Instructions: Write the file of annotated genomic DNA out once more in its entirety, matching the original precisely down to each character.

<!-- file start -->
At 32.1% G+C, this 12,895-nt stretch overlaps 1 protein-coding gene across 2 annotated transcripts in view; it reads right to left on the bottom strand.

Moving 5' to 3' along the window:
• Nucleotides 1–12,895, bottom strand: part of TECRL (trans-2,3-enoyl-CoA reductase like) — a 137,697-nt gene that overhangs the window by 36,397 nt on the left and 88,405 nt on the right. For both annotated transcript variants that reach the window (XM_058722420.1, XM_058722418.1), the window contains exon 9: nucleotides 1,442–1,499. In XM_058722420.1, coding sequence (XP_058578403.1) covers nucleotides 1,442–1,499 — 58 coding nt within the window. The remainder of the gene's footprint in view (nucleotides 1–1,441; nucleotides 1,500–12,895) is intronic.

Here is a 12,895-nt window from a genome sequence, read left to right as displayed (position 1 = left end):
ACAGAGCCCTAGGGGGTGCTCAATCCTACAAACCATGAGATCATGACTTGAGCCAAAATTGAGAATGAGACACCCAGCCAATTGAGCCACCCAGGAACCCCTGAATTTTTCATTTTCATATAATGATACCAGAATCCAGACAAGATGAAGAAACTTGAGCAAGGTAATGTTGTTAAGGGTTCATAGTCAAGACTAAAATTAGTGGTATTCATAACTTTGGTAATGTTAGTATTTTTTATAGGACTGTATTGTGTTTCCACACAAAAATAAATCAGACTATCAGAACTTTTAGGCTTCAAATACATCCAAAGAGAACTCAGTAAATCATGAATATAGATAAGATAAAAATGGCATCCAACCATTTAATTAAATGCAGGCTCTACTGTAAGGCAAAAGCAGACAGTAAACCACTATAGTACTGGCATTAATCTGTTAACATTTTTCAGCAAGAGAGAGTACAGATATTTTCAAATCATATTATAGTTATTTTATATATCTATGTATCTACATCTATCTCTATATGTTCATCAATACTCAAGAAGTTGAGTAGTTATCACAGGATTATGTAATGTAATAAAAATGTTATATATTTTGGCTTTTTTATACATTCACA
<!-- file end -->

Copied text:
At 32.1% G+C, this 12,895-nt stretch overlaps 1 protein-coding gene across 2 annotated transcripts in view; it reads right to left on the bottom strand.

Moving 5' to 3' along the window:
• Nucleotides 1–12,895, bottom strand: part of TECRL (trans-2,3-enoyl-CoA reductase like) — a 137,697-nt gene that overhangs the window by 36,397 nt on the left and 88,405 nt on the right. For both annotated transcript variants that reach the window (XM_058722420.1, XM_058722418.1), the window contains exon 9: nucleotides 1,442–1,499. In XM_058722420.1, coding sequence (XP_058578403.1) covers nucleotides 1,442–1,499 — 58 coding nt within the window. The remainder of the gene's footprint in view (nucleotides 1–1,441; nucleotides 1,500–12,895) is intronic.

Here is a 12,895-nt window from a genome sequence, read left to right as displayed (position 1 = left end):
ACAGAGCCCTAGGGGGTGCTCAATCCTACAAACCATGAGATCATGACTTGAGCCAAAATTGAGAATGAGACACCCAGCCAATTGAGCCACCCAGGAACCCCTGAATTTTTCATTTTCATATAATGATACCAGAATCCAGACAAGATGAAGAAACTTGAGCAAGGTAATGTTGTTAAGGGTTCATAGTCAAGACTAAAATTAGTGGTATTCATAACTTTGGTAATGTTAGTATTTTTTATAGGACTGTATTGTGTTTCCACACAAAAATAAATCAGACTATCAGAACTTTTAGGCTTCAAATACATCCAAAGAGAACTCAGTAAATCATGAATATAGATAAGATAAAAATGGCATCCAACCATTTAATTAAATGCAGGCTCTACTGTAAGGCAAAAGCAGACAGTAAACCACTATAGTACTGGCATTAATCTGTTAACATTTTTCAGCAAGAGAGAGTACAGATATTTTCAAATCATATTATAGTTATTTTATATATCTATGTATCTACATCTATCTCTATATGTTCATCAATACTCAAGAAGTTGAGTAGTTATCACAGGATTATGTAATGTAATAAAAATGTTATATATTTTGGCTTTTTTATACATTCACA